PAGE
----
Light charged Higgs bosons to AW/HW via top decay

Journal of High Energy Physics, Nov 2015

While current ATLAS and CMS measurements exclude a light charged Higgs (m H ± < 160 GeV) for most of the parameter region in the context of the MSSM scenarios, these bounds are significantly weakened in the Type II 2HDM once the exotic decay channel into a lighter neutral Higgs, H ± → AW/HW, is open. In this study, we examine the possibility of a light charged Higgs produced in top decay via single top or top pair production, which is the most prominent production channel for a light charged Higgs at the LHC. We consider the subsequent decay H ± → AW/HW, which can reach a sizable branching fraction at low tan β once it is kinematically permitted. With a detailed collider analysis, we obtain exclusion and discovery bounds for the 14 TeV LHC assuming the existence of a 70 GeV neutral scalar. Assuming BR(H ± → AW/HW) = 100% and BR(A/H → ττ) = 8.6%, the 95% exclusion limits on BR(t → H + b) are about 0.2% and 0.03% for single top and top pair production respectively, with an integrated luminosity of 300 fb−1. The discovery reaches are about 3 times higher. In the context of the Type II 2HDM, discovery is possible at both large tan β > 17 for 155 GeV < m H ± < 165 GeV, and small tan β < 6 over the entire mass range. Exclusion is possible in the entire tan β versus \( {m}_{H^{\pm }} \) plane except for charged Higgs masses close to the top threshold. The exotic decay channel H ± → AW/HW is therefore complementary to the conventional H ± → τν channel.

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Light charged Higgs bosons to AW/HW via top decay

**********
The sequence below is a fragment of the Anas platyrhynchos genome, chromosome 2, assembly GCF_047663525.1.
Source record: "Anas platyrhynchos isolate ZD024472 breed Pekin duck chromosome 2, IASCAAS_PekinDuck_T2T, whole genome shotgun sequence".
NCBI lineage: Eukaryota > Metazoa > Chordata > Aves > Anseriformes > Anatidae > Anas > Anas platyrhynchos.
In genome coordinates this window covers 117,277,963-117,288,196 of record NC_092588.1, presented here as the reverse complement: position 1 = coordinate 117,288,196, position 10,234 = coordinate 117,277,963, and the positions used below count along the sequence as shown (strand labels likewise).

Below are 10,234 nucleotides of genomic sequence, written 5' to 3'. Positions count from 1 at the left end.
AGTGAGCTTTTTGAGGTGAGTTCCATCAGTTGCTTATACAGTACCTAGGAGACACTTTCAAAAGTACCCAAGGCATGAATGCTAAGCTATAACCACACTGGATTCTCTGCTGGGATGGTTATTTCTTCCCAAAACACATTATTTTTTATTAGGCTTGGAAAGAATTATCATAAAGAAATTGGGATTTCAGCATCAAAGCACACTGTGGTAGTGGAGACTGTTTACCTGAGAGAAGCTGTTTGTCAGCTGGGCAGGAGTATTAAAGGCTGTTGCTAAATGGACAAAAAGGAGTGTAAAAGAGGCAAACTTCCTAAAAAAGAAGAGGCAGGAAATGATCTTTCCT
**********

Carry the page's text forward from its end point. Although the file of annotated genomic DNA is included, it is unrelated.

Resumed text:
Received: May Light charged Higgs bosons to AW=H W Felix Kling 0 Adarsh Pyarelal 0 Shufang Su 0 at the LHC. 0 0 Department of Physics, University of Arizona While current ATLAS and CMS measurements exclude a light charged Higgs the possibility of a light charged Higgs produced in top decay via single top or top pair production, which is the most prominent production channel for a light charged Higgs We consider the subsequent decay H decay; Supersymmetry Phenomenology; Hadronic Colliders - < 160 GeV) for most of the parameter region in the context of the MSSM scenarios, these bounds are signi cantly weakened in the Type II 2HDM once the exotic decay channel into a lighter neutral Higgs, H ! AW=HW , is open. In this study, we examine ! AW=HW , which can reach a sizable branching fraction at low tan once it is kinematically permitted. With a detailed collider analysis, we obtain exclusion and discovery bounds for the 14 TeV LHC assuming the existence of a 70 GeV neutral scalar. Assuming BR(H and BR(A=H ! and 0.03% for single top and top pair production respectively, with an integrated luminosity of 300 fb 1 . The discovery reaches are about 3 times higher. In the context of the Type II 2HDM, discovery is possible at both large tan > 17 for 155 GeV < mH 165 GeV, and small tan < 6 over the entire mass range. Exclusion is possible in the ! AW=HW ) = 100% versus mH The exotic decay channel H plane except for charged Higgs masses close to the top threshold. 1 Introduction 2 3 4 Theoretical motivation Current limits Collider analysis Single top production Top pair production Introduction 5 Implication for the type II 2HDM 1 2 5 In July 2012, both the ATLAS and the CMS collaborations announced the discovery of a new resonance with a mass of 126 GeV, which is consistent with the predictions of the Standard Model (SM) Higgs boson [1, 2]. The data obtained in the following years allowed measurements of its mass and couplings and a determination of its CP properties and spin [3{5]. Nevertheless, there are many reasons, both from theoretical considerations and experimental observations, to expect physics beyond the SM, such as the hierarchy problem, neutrino masses and dark matter. There have been numerous attempts to build new physics models which can explain these puzzles. Some well known examples are the Minimal Supersymmetric Standard Model (MSSM) [6{8], the Next to Minimal Supersymmetric Standard Model (NMSSM) [9, 10] and the Two Higgs Doublet Models (2HDM) [11{14]. Many of these new physics models involve an extended Higgs sector with an interesting phenomenology that might be testable at the LHC. In addition to the SM-like Higgs boson in these models, the low energy spectrum includes other CP-even Higgses1 H, CP-odd Higgses A, and a pair of charged Higgses H . The discovery of one or more of these new particles would be a clear indication of an extended Higgs sector as the source of electroweak symmetry breaking (EWSB). A number of searches have been performed at the LEP, Tevatron and the LHC, mainly focusing on decays of Higgses into SM particles [15{ 22]. However, exotic decay channels, in which a heavy Higgs decays into either two lighter Higgses, or a Higgs plus an SM gauge boson, open up and can even dominate if kinematically allowed, reducing the reach of the conventional search channels. Some of these channels have already been studied both in a theoretical [23{31] and experimental [32{34] 1Note that we use h0 and H0 to refer to the lighter or the heavier CP-even Higgs for models with two CP-even Higgs bosons. When there is no need to specify, we use H to refer to the CP-even Higgses. setting. Soon, more of those exotic Higgs decay channels will be accessible at the LHC. It is therefore timely to study the LHC reach of those channels more carefully. In the current study we examine the detectability of a light charged Higgs boson, < mt. The dominant production mode for such a light charged Higgs at the LHC is via top decay, given the large top production rate at the LHC. BR(t ! H b) can be enhanced at both large and small tan , due to the enhanced top and bottom Yukawa couplings. Current search strategies assume that the charged Higgs decays either leptonically (H ) or hadronically (H ! cs). The null search results at both the ATLAS and CMS exclude a light charged Higgs below a mass of about 160 GeV for most of such that the H channel is kinematically open, the branching fractions into the conventional nal states and cs are suppressed and the exclusion bounds can be signi cantly weakened. Due to experimental challenges at low energies, such a light neutral Higgs has not been fully excluded yet. A relatively large region of mH . 20 is still allowed, while no limits exist for mH The exotic decay channel of H ! AW=HW , on the other hand, o ers an additional opportunity for the detection of a light charged Higgs, closing the loophole of the current light charged Higgs searches. While there are strong constraints on the mass of the light charged Higgs from avor [35{37] and precision [38{42] observables, those limits are typically model dependent and could be relaxed when there are contributions from the other sectors of the model [43]. A direct search for a light charged Higgs, on the other hand, provides a model-independent and complementary reach. It is thus timely and worthwhile to fully explore the discovery or exclusion potential of the light charged Higgs at the LHC. In this paper we study the exotic decay of a charged Higgs H ! AW=HW with A=H . We focus on the light charged Higgs produced via top decay, considering both the single top and top pair production channels. The exclusion bounds and discovery reach will be explored and interpreted in the context of the Type II 2HDM. A collider analysis considering the same decay channel of a heavy charged Higgs produced in H tb associate production has been performed in [26]. We will proceed as follows. In section 2, we brie y introduce the Type II 2HDM and present scenarios that permit a large branching fraction for the process H In section 3, we summarize the current experimental constraints on a light charged Higgs. In section 4, we present the details of our collider analysis. We investigate the single top and top pair production channels in section 4.1 and 4.2, respectively, and present the model independent 95% C.L. exclusion and 5 discovery limits for both processes at the 14 TeV LHC with various luminosities in section 4.3. In section 5, we discuss the implications of our analysis for the Type II 2HDM and translate our results into reaches in parameter ! AW=HW . space. We conclude in section 6. Theoretical motivation i = (vi + i0 + iGi)=p2 where v1 and v2 are the vacuum expectation values of the neutral components which symmetry imposed on the Lagrangian, we are left with six free parameters, which can be chosen as four Higgs masses (mh0 , mH0 , mA, mH ), a mixing angle between the two CP-even Higgses, and the ratio of the two vacuum expectation values (tan = v2=v1). In the case where a soft breaking of the Z2 symmetry is allowed, there is an additional parameter, m212. In the Type II 2HDM, 1 couples to the leptons and down type quarks, while 2 couples to the up type quarks. Details of the Type II 2HDM can be found in the review paper [11]. The Higgs mass eigenstates contain a pair of CP-even Higgses (h0; H0), one CP-odd Higgs A and a pair of charged Higgses H , which can be written as: gW tb = p pmt=mb becomes close to the top mass. the corresponding couplings being gH cs = + mc cot ) If there is an additional light neutral Higgs boson h0 or A, additional decay channels into as the mixing angles [45]: If the charged Higgs is light, the top quark can either decay into W b or into H b. The rst decay is controlled by the SM gauge coupling with g being the SM SU(2)L coupling, while the second decay depends on tan Type II 2HDM or MSSM: gH tb = This coupling is enhanced for both small and large tan . In gure 1, we present contours of the branching fraction BR(t ! H b) in the mH plane, calculated using the 2HDMC [44]. We can see that the decay branching fraction BR(t ! H b) can reach values of 5% and above for both large and small tan , but reaches a minimum at tan 8. The branching fraction decreases rapidly when the charged Higgs mass Conventionally, a light charged Higgs is assumed to either decay into or cs, with with p being the incoming momentum for the corresponding particle. BRHt ® H±bL Figure 1. Branching fractions of BR(t ! H b) in the mH CP-even neutral Higgs H0 to be the observed 126 GeV SM-like Higgs. In this case j cos( ! h0W channel for a light charged Higgs is open only if we demand the heavy 1 is preferred by experiments and the H h0W coupling is unsuppressed. The coupling is independent of sin( ) and always unsuppressed. There is no H H0W channel since it is kinematically forbidden given mH < mt and mH0 In the generic 2HDM, there are no mass relations between the charged scalars, the scalar and pseudoscalar states. Therefore both the decays H can be accessible or even dominant in certain regions of the parameter space. It was shown in ref. [37] that in the Type II 2HDM with Z2 symmetry, imposing all experimental and theoretical constraints still leaves large regions in the parameter space that permit such exotic decays with unsuppressed decay branching fractions. In the left panel of gure 2, we show the contours of the branching fraction BR(H AW ) in the mH plane assuming mA = 70 GeV, h 0 being the SM-like Higgs and mH0 decoupled. This branching fraction dominates for values of tan less than 10 to 30 for charged Higgs masses in the range between 155 GeV and 170 GeV. For large values of tan , the channel dominates, as shown in the right panel of gure 2 for decay is kinematically suppressed. Similar results can be obtained for H mh0 = 70 GeV, sin( 0 and decoupled mA. The MSSM Higgs mass spectrum is more restricted. At tree level, the mass matrix depends on mA and tan only, and the charged Higgs mass is related to mA by m2H m2A + m2W . Large loop corrections are needed to increase the mass splitting to permit the decay of H ! AW . In the non-decoupling region of MSSM with H0 being the SM-like Higgs, the light CP-even Higgs h0 can be light: mh0 < mH mW . The branching fractions can reach values up to 10% [46] in some regions of parameter space. In the NMSSM the Higgs sector is enlarged by an additional singlet. The authors of [47, 48] have shown that decays of H plane. The right panel shows the branching fractions of H ! AW ) in the Type II 2HDM in ! AW (red), and cs (blue) as a function of tan for a 160 GeV H . Both plots assume the existence of a 70 GeV CP-odd scalar A, h0 being the SM-like Higgs and H0 decoupled. Current limits Searches for a light charged Higgs boson with mass mH < mt have been performed by both ATLAS and CMS [16, 17] with 19.7 fb 1 integrated luminosity at 8 TeV and 4.6 fb 1 integrated luminosity at 7 TeV. The production mechanism considered is top pair production in which one top quark decays into bH while the other decays into bW . These studies focus on the H decay channel, which is dominant in most parts of the parameter space in the absence of decays into lighter Higgses. Assuming a branching for the top quark branching fraction BR(t ! H b) varying between 1.2% to 0.16% for charged Higgs masses between 80 GeV and 160 GeV. This result can be translated into bounds on the MSSM parameter space. The obtained exclusion limits for the MSSM mhmax scenario can be seen in the right panel of gure 3 (the region to the left of the red line). Only charged Higgs masses in the small region 155 GeV < mH are still allowed. The ATLAS results [16] are similar. < 160 GeV around tan = 8 A search with the H nal states has been performed by ATLAS [18] using 4.7 fb 1 integrated luminosity at 7 TeV and by CMS [19] using 19.7 fb 1 integrated luminosity at 8 TeV. Assuming BR(H ! cs) = 100%, the ATLAS results imply an upper bound for BR(t ! bH ) around 5% to 1% for charged Higgs masses between 90 GeV and 150 GeV while the CMS searches impose an upper bound of BR(t ! bH ) around 2% to 7% for a charged Higgs mass between 90 and 160 GeV. These limits get weaker once we assume realistic branching fractions smaller than 100%. The left panel of gure 3 shows how the CMS limits on the branching fraction BR(t ! H b) can change signi cantly in the presence of an additional light neutral Higgs. Relaxed CMS Exclusion 25 Type II 2HDM with mA=70 GeV 146 148 150 152 154 156 158 160 146 148 150 152 154 156 158 ) (black line) [17], as well as the weakened limits in the Type II 2HDM in the presence of a light neutral Higgs for tan = 1 (red), tan = 7 (blue) and tan = 50 (green). Right panel: the excluded region in mH plane assuming a 100% BR(H ) (yellow and cyan regions) and the weakened limits with a light neutral Higgs (cyan region). Here we have assumed the light neutral Higgs to be a 70 GeV CP-odd scalar A. The black curve shows the CMS limits presented in [17] assuming a 100% BR(H The modi ed limits assuming the presence of a 70 GeV CP-odd neutral Higgs are shown = 1 (red), tan = 7 (blue) and tan = 50 (green). We can see that for large tan , the limits stay almost unchanged since H is the dominating decay channel, but for smaller values of tan these limits are weakened signi cantly. The right panel of gure 3 shows how the CMS limits in the mH in the presence of an additional light Higgs. The yellow shaded region (plus the cyan region) assumes a 100% BR(H ) while the cyan region assumes the Type II 2HDM branching fractions in the presence of a 70 GeV CP-odd neutral Higgs. For tan < 15, the surviving region in mH is much more relaxed, extending down to about 150 GeV. Therefore, the presence of exotic decay modes substantially weakens the current and future limits based on searches for the conventional H ; cs decay modes. A light charged Higgs could have a large impact on precision and avor observables [49]. For example, in the 2HDM, the bounds on b ! s restrict the charged Higgs to be heavier than 300 GeV. A detailed analysis of precision and avor bounds in the 2HDM can be found in refs. [35{37]. Flavor constraints on the Higgs sector are, however, typically modeldependent, and could be alleviated when there are contributions from other new particles in the model [43]. Since our focus in this work is on collider searches for a light charged Higgs and their implications for the Type II 2HDM, we consider the scenario of a light charged Higgs: mH < mt, as long as it satis es the direct collider Higgs search bounds. constrained by the A=H ! to the di culties in the identi cation of the relatively soft taus and the overwhelming SM backgrounds for soft leptons and -jets. Furthermore, LEP limits [22] based on V H associated production do not apply for the CP-odd A or the non-SM like CP-even Higgs. LEP limits based on AH pair production can also be avoided as long as mA + mH > 208 GeV. Therefore, in our analyses below, we choose the daughter (neutral) Higgs mass to be 70 GeV.2 There have been theoretical studies on other light charged Higgs production and decay channels. The authors of [50, 51] analyzed the possibility of using the single top production mode to observe a light charged Higgs boson decaying into a nal state. The detectability of a charged Higgs decay into a nal state or a nal state via AW with a light charged Higgs produced via top decay in top pair production has been investigated in [52] The H tb associated production with H ! AW=HW has been analyzed in detail in ref. [26], which focuses on heavy charged Higgs bosons (mH > mt). Given the same Higgs coming from top decay with top pair production. Furthermore, we analyze single signal due to its unique kinematic features. Collider analysis In our analysis we study the exotic decay H ! AW=HW of light charged Higgs bosons < mt) produced via top decay. We consider two production mechanisms: t-channel single top production3 (tj) and top pair production (tt) [54]. The light neutral Higgs boson can either be the CP-even H or the CP-odd A. In the analysis that follows, we use the decay H as an illustration. Since we do not use angular correlations of the charged Higgs decay, the bounds obtained for H apply to H fermionic decay A ! The neutral Higgs boson (A) itself will decay further. In this analysis we look at the for single top production and both the and the hadronic bb modes for top pair production. While the bb mode would have the advantage of a large branching fraction BR(A ! bb), the case has smaller SM backgrounds and therefore leads to a cleaner signal. We study both leptonic and hadronic decays and consider three cases: had had, lep had and lep lep. The lep had case is particularly promising since we can utilize the same sign dilepton signal with the leptons from the decays of the W and We use Madgraph 5/MadEvent v1.5.11 [55, 56] to generate our signal and background events. These events are passed to Pythia v2.1.21 [57] to simulate initial and radiation, showering and hadronization. The events are further passed through Delphes 2The mass of 70 GeV is also chosen to be above the hSM ! AA threshold to avoid signi cant deviations of the 126 GeV SM-like Higgs branching fractions from current measurements. 3We only consider the dominant t-channel single top mode since the s-channel mode su ers from a very small production rate and the tW mode has a nal state similar to that of the top pair production case. The cuts that we have imposed are: 1. Identi cation cuts. (4.1) (4.2) (4.3) Case A ( had had). One lepton ` = e or , two tagged jets, zero or one b tagged jet and at least one untagged jet: n` = 1; n = 2; nb = 0; 1; nj We require the -tagged jets to have charges of opposite signs. Case B ( lep had). Two leptons, one tagged jet, zero or one b tagged jet and at least one untagged jet: n` = 2; n = 1; nb = 0; 1; nj We require that both leptons have the same sign, which is opposite to the sign of the Case C ( lep lep). Three leptons, no tagged jet, zero or one b tagged jet and at least one untagged jet: n` = 3; n = 0; nb = 0; 1; nj 3.07 [58] with the Snowmass combined LHC detector card [59] to simulate detector effects. The discovery reach and exclusion bounds have been determined using the program RooStats [60, 61] and theta-auto [62]. In this section, we will present model independent limits on the BR for both 95% C.L. exclusion and 5 discovery for both single top and top pair production with possible bbW W /bbbbW W . We consider the parent particle mass mH in the range 150 Single top production For single top production, we consider the channel pp ! tj ! H bj ! AW bj ! The dominant SM backgrounds are W production, which we generate with up to two additional jets (including b jets); and top pair production with both fully and semi-leptonic decay chains, which we generate with up to one additional jet. We also take into account the SM backgrounds tj and ttll with l = (e; ; ). The following selection cuts for the identi cation of leptons, b jets and jets are used: j `;b; j < 2:5; j j j < 5; pT;`1;j;b > 20 GeV and pT;`2 > 10 GeV. 2. Neutrino reconstruction. We reconstruct the momentum of the neutrino using the missing transverse momentum and the momentum of the hardest lepton as described in [63], assuming that the missing energy is solely from W the neutrino reconstruction is relatively poor since there is additional missing energy from the leptonic −1 (left panel) and the transverse momentum of the tj system pT;tj (right panel) for the signal (red, solid) and the dominant SM backgrounds: tt (blue, dotted) and W (green, dotted). The imposed cuts are indicated by the vertical dashed lines. The histograms shown are for case A with mH = 160 GeV and mA = 70 GeV. 3. Neutral Higgs candidate A. The jets (case A), the jet and the softer lepton (case B) or the two softer leptons (case C) are combined to form the neutral Higgs candidate. In cases B and C the mass reconstruction is relatively poor due to missing energy from the neutrino associated with the leptonic 4. Charged Higgs candidate H . The neutral Higgs candidate, the reconstructed neutrino and the hardest lepton are combined to form the charged Higgs candidate. 5. Mass cuts. We place upper limits on the masses of the charged and neutral Higgs candidates, optimized for each mass combination. For mH = 160 GeV and mA = 70 GeV, we impose < 48 GeV and m W < 148 GeV. to peak around cos analysis we require 6. Angular correlation. A unique kinematical signature of single top production is the distribution of the angle , which is the angle between the top momentum in the tj system's rest frame and the tj system's momentum in the lab frame, as suggested in [64]. The di erential distribution for cos is shown in the left panel of gure 4 for signal (red, solid), tt (blue, dotted) and W (green, dotted). The signal tends 1 while the background is at for W and tt.4 In our 4As shown in [64], the cos distribution for tt background would peak around cos = 1 if the top quark could be reliably identi ed. However, in this paper we approximate the top quark momentum by the momentum of the charged Higgs candidate, which results in a at distribution of cos for the tt system. A: Identi cation [eq. (4.2)] Mass cuts [eq. (4.6)] B: Identi cation [eq. (4.3)] Mass cuts [eq. (4.6)] and pT;tj [eq. (4.7), (4.8)] and pT;tj [eq. (4.7), (4.8)] C: Identi cation [eq. (4.4 )] Mass cuts [eq. (4.6)] and pT;tj [eq. (4.7), (4.8)] 1.39 0.002 S=pB = 160 GeV and mA = 70 GeV at the 14 TeV LHC. We have chosen a nominal value for BR(pp ! tj ! H jb ! W bj) of 100 fb to illustrate the cut e ciencies for the signal process. 7. Top and recoil jet system momentum. In single top production, we expect that the transverse momentum of the top quark and recoil jet should balance each other, as shown in the right plot of gure 4 by the red solid curve. We impose the cut for the transverse momentum of the tj system: pT;tj < 30 GeV: This further suppresses the top pair background in the presence of additional jets coming from the second top. In Table 1, we show the signal and major background cross sections with cuts for a signal benchmark point of mH The rst row shows the total cross section before cuts, calculated using MadGraph. The following rows show the cross sections after applying the identi cation cuts, mass cuts and the additional cuts on cos chosen a nominal value for and pT;tj for all three cases as discussed above. We have BR(pp ! H bj ! W bj) of 100 fb.5 We can see that the dominant background contributions after particle identi cation are tt for cases A and C, and W for case B. The reach is slightly better in case B in which the same sign dilepton signature can reduce the tt background su ciently. Nevertheless, soft leptons from underlying events or b-decay can mimic the same sign dilepton signal. The obtained results are sensitive to the tagging e ciency as well as the misidenti cation rate. In our analyses, we have used a tagging e ciency of tag = 60% and a mistagging increase the signi cance of this channel. 5For the Type II 2HDM the top branching fraction into a charged Higgs for mH = 160 GeV is typically between 0.1% and 1% (see assuming the branching fractions BR(H ! AW ) = 100% and BR(A ! ) = 8:6% leads to the stated BR of around 21 tt [fb] ttll [fb] had had: Identi cation lep had: Identi cation lep lep: Identi cation column of S=p bbW W ) of 1000 fb to illustrate the cut e ciencies for the signal process. The last the identi cation cuts and m Top pair production We now turn to the top pair production channel pp ! tt ! H tb ! AbbW W ! A detailed collider study with the same nal states has been performed in [26] with a focus on high charged Higgs masses. The same strategy has been adopted for the light charged Higgs case and we refer to ref. [26] for details of the analysis. To analyze this channel, we consider decay modes of the neutral Higgs into had had, had lep, lep lep and bb. For the two W bosons, we require one to decay leptonically and the other to decay hadronically to reduce backgrounds. The dominant SM background for the channel is semi- and fully leptonic tt pair . We ignored the subdominant backgrounds from single vector boson production, W W , ZZ, single top production, as well as multijet QCD background. Those backgrounds are either small or can be su ciently suppressed by the cuts imposed. Similar backgrounds are considered for the bb process. In Table 2, we show the signal and major background cross sections of the with cuts for a signal benchmark point of mH = 160 GeV and mA = 70 GeV at the 14 TeV LHC, similar to Table 1. We have chosen a nominal value for BR(pp ! tt ! H tb ! bbW W ) of 1000 fb to illustrate the cut e ciencies for the signal process. After the cuts, the dominant background contributions are tt ( had had, lep lep) as well as ttll ( had lep) while the backgrounds including vector bosons do not contribute much. We nd that the case in which one decays leptonically and the other decays hadronically gives the best reach. This is because the same sign dilepton signature can reduce the tt background su ciently. Figure 5 displays the 95% C.L. exclusion (green curve) and 5 discovery (red curve) limits at the 14 TeV LHC for both the single top (left) and top pair (right) channel . The dotdashed, solid and dashed line show the results for three luminosities: 100 fb 1, 300 fb 1 and 1000 fb 1, respectively. In these plots we have combined all three cases of decays. While in the single top channel, all three cases contribute roughly the same to the overall signi cance, the highest sensitivity in the top pair production channel comes from the lep had case. Due to the small number of events in both channels, the statistical error dominates over the assumed 10% systematic error in the background cross sections. Therefore, higher luminosities lead to better reaches. Assuming 300 fb 1 integrated luminosity, the 95% C.L. limits on BR are about 35 and 55 fb for the single top and top pair production processes respectively. The discovery reaches are about 3 times higher. Assuming a 100% branching fraction BR(H ! AW ) and BR(A ! ) = 8:6%,6 we can reinterpret BR limits as limits on the branching fraction BR(t ! H b) as indicated by the vertical axis on the right. While the cross section limits are better in the single top channel, the corresponding limits on the branching fraction BR(t ! H b) are weaker due to the smaller single top production cross section. The 95% C.L. exclusion limit on BR(t ! H b) is about 0.2% for the single top process and 0.03% for the top pair production process, respectively. A study of the A ! bb decay using the top pair production channel leads to worse results due to the signi cantly higher SM backgrounds. For the 14 TeV LHC with 300 fb 1 the exclusion limit on BR is about 7 pb for a charged Higgs with mass mH = 160 GeV, typical ratio of BR(A=H ! bb) : Br(A=H ! in the bb case is much worse than that in the 3mb2=m2, we conclude that the reach We reiterate here that the exclusion and discovery limits on BR are completely model independent. Whether or not discovery/exclusion is actually feasible in this channel should be answered within the context of a particular model, in which the theoretically predicted cross sections and branching fractions can be compared with the exclusion or discovery limits. We will do this in section 5 using the Type II 2HDM as a speci c example. Implication for the type II 2HDM The results in the previous section on BR(t ! bH ) can be applied to any beyond the SM scenarios containing a light charged Higgs boson with the H ! AW=HW channel being kinematically accessible. To give a speci c example of the implication of this channel, we will now apply the exclusion and discovery limits in the context of the Type II 2HDM. The 2HDM allows us to interpret the observed Higgs signal either as the lighter CPeven Higgs (h0-126) or the heavier CP-even Higgs (H0-126). The authors of ref. [37] and including all the experimental and theoretical constraints. In the h0-126 case, we are restricted to either a SM-like region at sin( ) = 1 with tan < 4 or an extended 6Assuming bb and cs-channel is enhanced. are the dominant decay modes of a light A, BR(A ! ) = 8:6% in the Type II 2HDM or MSSM for medium to large tan . This branching fraction decreases for small tan H b) (right vertical axis) assuming BR(H ! AW ) = 100% and BR(A ! BR and BR(t ! ) = 8:6% for production channels. The dot-dashed, solid and dashed lines correspond to an integrated luminosity of 100, 300 and 1000 fb 1 respectively. Here, we have assumed a 10% systematic error on the fmH ; mA; mh0 ; mH0 g GeV BP1: f160; 70; 126; 700g BP2: f160; 700; 70; 126g Favored Region sin( sin( ) of the Type II 2HDM. The checkmarks indicate kinematically allowed channels. Also shown are the typical favored region of sin( ) for each case (see ref. [37]). region with 0:6 < sin( ) < 0:9 and 1:5 < tan < 4 with relatively unconstrained masses. In the H0-126 case, an SM-like region, around sin( ) = 0 and tan an extended region with ) < 0:05 and tan up to 30 or higher, survive all We can interpret the results of the previous section in two ways: the light neutral Higgs in the charged Higgs decay could either be the light CP-even Higgs h0 or the CPodd Higgs A. The decay mode H ! H0W is not possible given that mH0 The decay H ! AW is possible in both the h0-126 and H0-126 case and the partial decay width is independent of sin( ). The decay branching fraction, however, depends on whether H ! h0W is open or not. For simplicity, we choose a benchmark kinematically accessible. The decay width H ! h0W depends on sin( ) and is only sizable in the H0-126 case. We illustrate this case with a second benchmark point BP2: We list the benchmark points in Table 3. In the left panel of gure 6, we show the branching faction BR(H BP1, which is independent of sin( ) and decreases with increasing tan due to the 8160,70,126,700< 8160,700,70,126< for BP1 and BP2, respectively. ! AW (left panel) and H ! h0W (right panel) enhancement of the mode. The branching fraction can reach values of 90% or larger for < 4 and stays the dominating channel until tan = 12. The right panel of gure 6 shows the branching fraction, BR(H It reaches maximal values around sin( compared to BP1 due to the suppressed H h0W coupling. ) = 0 and decreases for larger j sin( In gure 7, we display the 95% exclusion (yellow regions enclosed by the solid lines as well as the cyan regions) and 5 discovery reach (cyan regions enclosed by the dashed lines) for BP1 (left panel) and BP2 (right panel) at the 14 TeV LHC with 300 fb 1 integrated luminosity. The red lines refer to the limits based on top pair production, and the blue lines refer to the limits based on single top production. For the benchmark point BP1 with H ! AW , the exclusion reach based on top pair production covers the entire parameter space, while discovery is possible for small tan and large tan > 18, independent of sin( ). Intermediate values of tan have a reduced branching fraction BR(t ! H b) (see gure 1) and therefore the total BR is suppressed. At high tan , BR(t ! H b) is enhanced su ciently to overcome the reduced branching ! AW ). The search based on single top production is only e ective in the region, with an exclusion reach of tan < 4 and a discovery reach of tan The right panel of gure 7 shows the reach for BP2. The exclusion region for top pair production covers the entire parameter space except for j sin( )j > 0:85 and tan Discovery is possible for large tan > 18 with j sin( )j < 0:5 and for small tan The reach for single top production is limited to the small tan gure 8, we show the reach in the mH plane for H ! AW with mA = 70 GeV with both h0 and H0 outside the kinematic reach. These limits also apply for ! h0W with mh0 = 70 GeV and sin( 95% exclusion (yellow regions enclosed by the solid lines as well as the cyan regions) and 5 discovery limits (cyan regions enclosed by the dashed lines) for an integrated luminosity ) = 0 with a decoupled A. We display the discovery reach (cyan regions enclosed by the dashed lines) obtained by the tj-channel (blue) and tt-channel (red) in the tan ) plane for BP1 (left panel) and BP2 (right panel), with an integrated luminosity of 300 fb 1 at the 14 TeV LHC. of 300 fb 1 at the 14 TeV LHC. Superimposed are the current CMS limits (black hatched region) [17] which exclude the large tan region at mH The best reach is obtained by the top pair channel, as indicated by regions enclosed by the red lines. The model can be excluded up to 167 GeV for all tan and up to 170 GeV < 4 or tan > 29. Discovery is possible for both low tan <6 in the entire region of 150 GeV < mH < 170 GeV and high tan > 17 with 155 GeV < mH < 165 GeV. The reach is weakened for intermediate tan due to the reduced branching fraction t ! H b. The single top channel (blue lines) only provides sensitivity in the low tan permits exclusion (discovery) for tan We conclude this section with the following observations: and intermediate values of tan . The reach in the H mode is signi cantly weakened in the presence of the H ! AW=h0W modes, in particular for small to intermediate tan , leaving the possibility of a light charged Higgs that has escaped detection so far. Both the H H0-126 case permit exclusion and discovery in large regions of the parameter space. ! AW channel for the h0-126 case and the H ! h0W channel in the The reach in the exotic channels H the conventional search channel H ! AW=h0W is complementary to the reach in , especially for small to intermediate values While the top pair production channel covers a large region of parameter space, the single top channel permits discovery/exclusion in the low tan discovery (cyan regions bounded by the dashed lines) imposed by the tj-channel (blue) and tt-channel (red) in the mH The same limits apply for mh0 = 70 GeV and sin( ) = 0 if A is decoupled. The black hatched region indicates the region excluded by the CMS search based on H After the discovery of the rst fundamental scalar by both the ATLAS and CMS collaboration, it is now time to carefully measure its properties to determine the nature of this particle. Current measurements still permit the possibility that the discovered signal is not the SM Higgs particle, but just one scalar particle contained in a larger Higgs sector, as predicted by many extensions of the SM. While most of the current searches for the non-SM Higgs bosons focus on conventional search channels, increasing attention is being paid to exotic Higgs decay channels [23{34] into a pair of lighter Higgses or a Higgs plus nal states that can become dominant once kinematically allowed. In this paper we consider the possibility of a light charged Higgs mH < mt produced via top decay t ! H b. Due to the large single top and top pair production cross section at the LHC, the charged Higgs can be produced copiously. Assuming that a light charged Higgs predominantly decays into , both ATLAS and CMS exclude a light charged Higgs for most regions of the MSSM and the Type II 2HDM parameter spaces. The branching ) can be signi cantly reduced once the exotic decay channel into fraction BR(H a light Higgs, H search get weakened, in particular for small and intermediate tan , leaving the possibility of a light charged Higgs open. This loophole, however, can be closed when we consider the alternative charged Higgs decay channel: H ! AW=HW . In this paper we analyze the possibility of discovering a light charged Higgs via the While the top pair channel bene ts from a large production cross section, the single top channel permits a cleaner signal due to its unique kinematic features. Assuming the existence of a light neutral Higgs of mass 70 GeV, the model independent 95% C.L. exclusion limits on BR based on channel are about 35 fb for the single top channel and 55 fb for the top pair channel. The discovery reaches are about three times higher. Assuming BR(H ! AW=HW ) = 100% and BR(A=H limits on BR(t ! H+b) are about 0.2% and 0.03% for single top and top pair production, respectively. A signi cantly worse reach is obtained in the bb channel. ) = 8:6%, the exclusion We discuss the implications of the obtained exclusion and discovery bounds in the context of the Type II 2HDM, focusing on two scenarios: the decay H a light A in the h0-126 case and the decay H ! h0W in the H0-126 case. The top pair channel provides the best reach and permits discovery for both large tan around mH = 160 GeV and small tan < 6 over the entire mass range, while exclusion is possible in the entire tan versus mH plane except for charged Higgs masses close to the top threshold. The single top channel is sensitive in the low tan region and permits discovery for tan < 3. In particular, the low tan region is not constrained by channel, making the H Higgs searches. ! AW=h0W a complementary channel for charged While most of the recent searches for additional Higgs bosons have focused on conventional decay channels, searches using exotic decay channels have just started [23{34]. 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Felix Kling, Adarsh Pyarelal, Shufang Su. Light charged Higgs bosons to AW/HW via top decay, Journal of High Energy Physics, 2015, 51, DOI: 10.1007/JHEP11(2015)051